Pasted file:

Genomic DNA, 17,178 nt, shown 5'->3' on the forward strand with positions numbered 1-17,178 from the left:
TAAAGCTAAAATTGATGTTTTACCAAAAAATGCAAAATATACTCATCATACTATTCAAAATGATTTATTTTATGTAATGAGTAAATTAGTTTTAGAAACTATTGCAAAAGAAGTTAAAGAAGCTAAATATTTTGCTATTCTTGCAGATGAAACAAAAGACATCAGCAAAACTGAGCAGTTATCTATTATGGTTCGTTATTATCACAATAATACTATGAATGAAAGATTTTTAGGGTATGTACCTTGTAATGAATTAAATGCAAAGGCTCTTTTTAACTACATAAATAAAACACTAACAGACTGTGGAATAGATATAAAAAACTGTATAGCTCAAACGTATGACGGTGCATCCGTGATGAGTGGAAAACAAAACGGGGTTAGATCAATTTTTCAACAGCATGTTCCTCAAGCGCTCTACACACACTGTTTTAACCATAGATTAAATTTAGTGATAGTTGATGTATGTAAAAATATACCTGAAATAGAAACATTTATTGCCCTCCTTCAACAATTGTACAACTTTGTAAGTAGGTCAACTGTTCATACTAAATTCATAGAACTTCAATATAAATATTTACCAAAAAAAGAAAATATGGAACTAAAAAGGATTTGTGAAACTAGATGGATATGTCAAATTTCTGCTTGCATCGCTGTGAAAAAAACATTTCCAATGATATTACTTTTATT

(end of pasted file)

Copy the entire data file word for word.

Genomic DNA, 17,178 nt, shown 5'->3' on the forward strand with positions numbered 1-17,178 from the left:
TAAAGCTAAAATTGATGTTTTACCAAAAAATGCAAAATATACTCATCATACTATTCAAAATGATTTATTTTATGTAATGAGTAAATTAGTTTTAGAAACTATTGCAAAAGAAGTTAAAGAAGCTAAATATTTTGCTATTCTTGCAGATGAAACAAAAGACATCAGCAAAACTGAGCAGTTATCTATTATGGTTCGTTATTATCACAATAATACTATGAATGAAAGATTTTTAGGGTATGTACCTTGTAATGAATTAAATGCAAAGGCTCTTTTTAACTACATAAATAAAACACTAACAGACTGTGGAATAGATATAAAAAACTGTATAGCTCAAACGTATGACGGTGCATCCGTGATGAGTGGAAAACAAAACGGGGTTAGATCAATTTTTCAACAGCATGTTCCTCAAGCGCTCTACACACACTGTTTTAACCATAGATTAAATTTAGTGATAGTTGATGTATGTAAAAATATACCTGAAATAGAAACATTTATTGCCCTCCTTCAACAATTGTACAACTTTGTAAGTAGGTCAACTGTTCATACTAAATTCATAGAACTTCAATATAAATATTTACCAAAAAAAGAAAATATGGAACTAAAAAGGATTTGTGAAACTAGATGGATATGTCAAATTTCTGCTTGCATCGCTGTGAAAAAAACATTTCCAATGATATTACTTTTATT